Alabama Trial Judge Resists Political Pressure to Override Jury Verdict of Life Without Parole in High-Profile Case


A Madison County Circuit Court judge followed the jury’s sentencing verdict and imposed a sentence of life imprisonment without parole on Kenneth Shipp, despite substantial political pressure calling for the judge to override the jury’s verdict and sentence Mr. Shipp to death.

Kenneth Shipp was convicted in February of capital murder in the 2007 shooting of a Huntsville police officer. The jury heard evidence that Mr. Shipp was so impaired by alcohol and drugs that he did not intend to kill the officer. It determined that Mr. Shipp should be sentenced to life in prison without parole, rather than death.

In Alabama, a jury’s sentencing verdict in a capital case is not final. A trial judge may override the jury’s verdict of life in prison without parole and impose a death sentence. Alabama is the only state in the country that allows standardless judicial override, and of the 200 prisoners currently on Alabama’s death row, more than 40 were initially sentence to life without parole by juries.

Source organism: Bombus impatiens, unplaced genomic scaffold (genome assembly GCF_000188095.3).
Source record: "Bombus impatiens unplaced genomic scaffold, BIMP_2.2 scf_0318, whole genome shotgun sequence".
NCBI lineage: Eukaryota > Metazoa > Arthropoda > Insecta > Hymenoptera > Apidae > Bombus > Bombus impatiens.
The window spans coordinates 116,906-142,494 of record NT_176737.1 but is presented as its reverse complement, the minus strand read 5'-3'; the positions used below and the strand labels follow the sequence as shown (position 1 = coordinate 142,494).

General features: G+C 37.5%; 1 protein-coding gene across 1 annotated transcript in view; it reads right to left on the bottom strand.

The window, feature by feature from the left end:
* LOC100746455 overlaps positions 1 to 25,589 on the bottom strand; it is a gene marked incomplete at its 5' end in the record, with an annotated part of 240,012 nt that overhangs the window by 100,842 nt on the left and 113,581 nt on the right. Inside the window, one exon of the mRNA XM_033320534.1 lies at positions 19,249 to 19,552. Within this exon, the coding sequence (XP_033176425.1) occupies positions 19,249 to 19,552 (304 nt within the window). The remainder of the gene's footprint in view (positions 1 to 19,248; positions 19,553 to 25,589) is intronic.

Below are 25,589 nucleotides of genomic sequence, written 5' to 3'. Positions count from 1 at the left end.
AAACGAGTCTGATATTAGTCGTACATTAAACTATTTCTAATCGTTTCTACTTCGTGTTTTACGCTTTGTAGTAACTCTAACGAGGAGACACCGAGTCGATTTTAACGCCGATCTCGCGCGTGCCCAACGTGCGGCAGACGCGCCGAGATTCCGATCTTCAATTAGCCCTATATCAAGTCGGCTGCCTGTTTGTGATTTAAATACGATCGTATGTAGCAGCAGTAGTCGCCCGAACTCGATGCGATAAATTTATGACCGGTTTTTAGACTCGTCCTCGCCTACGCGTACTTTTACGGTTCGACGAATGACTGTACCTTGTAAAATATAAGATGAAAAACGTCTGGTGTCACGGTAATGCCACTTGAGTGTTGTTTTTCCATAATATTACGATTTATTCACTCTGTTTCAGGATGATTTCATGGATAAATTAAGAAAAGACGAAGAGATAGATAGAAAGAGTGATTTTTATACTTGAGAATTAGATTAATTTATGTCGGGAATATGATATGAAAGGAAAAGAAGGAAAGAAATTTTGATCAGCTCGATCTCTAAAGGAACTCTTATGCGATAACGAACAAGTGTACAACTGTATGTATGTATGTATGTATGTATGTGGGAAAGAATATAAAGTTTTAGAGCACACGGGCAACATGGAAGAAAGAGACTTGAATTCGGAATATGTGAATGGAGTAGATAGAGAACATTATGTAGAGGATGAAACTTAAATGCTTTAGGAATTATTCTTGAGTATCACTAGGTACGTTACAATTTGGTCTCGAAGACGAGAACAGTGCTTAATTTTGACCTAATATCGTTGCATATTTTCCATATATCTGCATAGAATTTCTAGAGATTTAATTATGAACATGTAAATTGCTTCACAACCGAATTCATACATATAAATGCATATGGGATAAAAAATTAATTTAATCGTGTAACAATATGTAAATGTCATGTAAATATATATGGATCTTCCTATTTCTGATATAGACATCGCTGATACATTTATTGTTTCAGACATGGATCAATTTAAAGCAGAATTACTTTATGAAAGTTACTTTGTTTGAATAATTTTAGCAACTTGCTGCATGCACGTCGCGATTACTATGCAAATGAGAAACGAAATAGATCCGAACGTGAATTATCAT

In this case, several high-profile law enforcement officials actively lobbied the judge to ignore the jury’s verdict and impose a death sentence. Among others, Attorney General Troy King and state Fraternal Order of Police President Bill Davis called for an override in the media and in letters to the judge.

Seeking to influence judges outside the judicial process, particularly in high-profile cases, threatens to distort the administration of justice and has the potential to undermine Alabama’s death penalty system.

The judge in this case resisted the political pressure. At the March 26, 2010, sentencing hearing, with King and Davis in reserved front-row seats, the circuit judge reviewed the evidence in detail and concluded the jury had reached the appropriate result based on the law and the facts. He followed the jury’s sentencing verdict and sentenced Mr. Shipp to life imprisonment without parole, stating that the jury’s ability to apply the law impartially in this high-profile case was a “tribute” to the citizens of Madison County.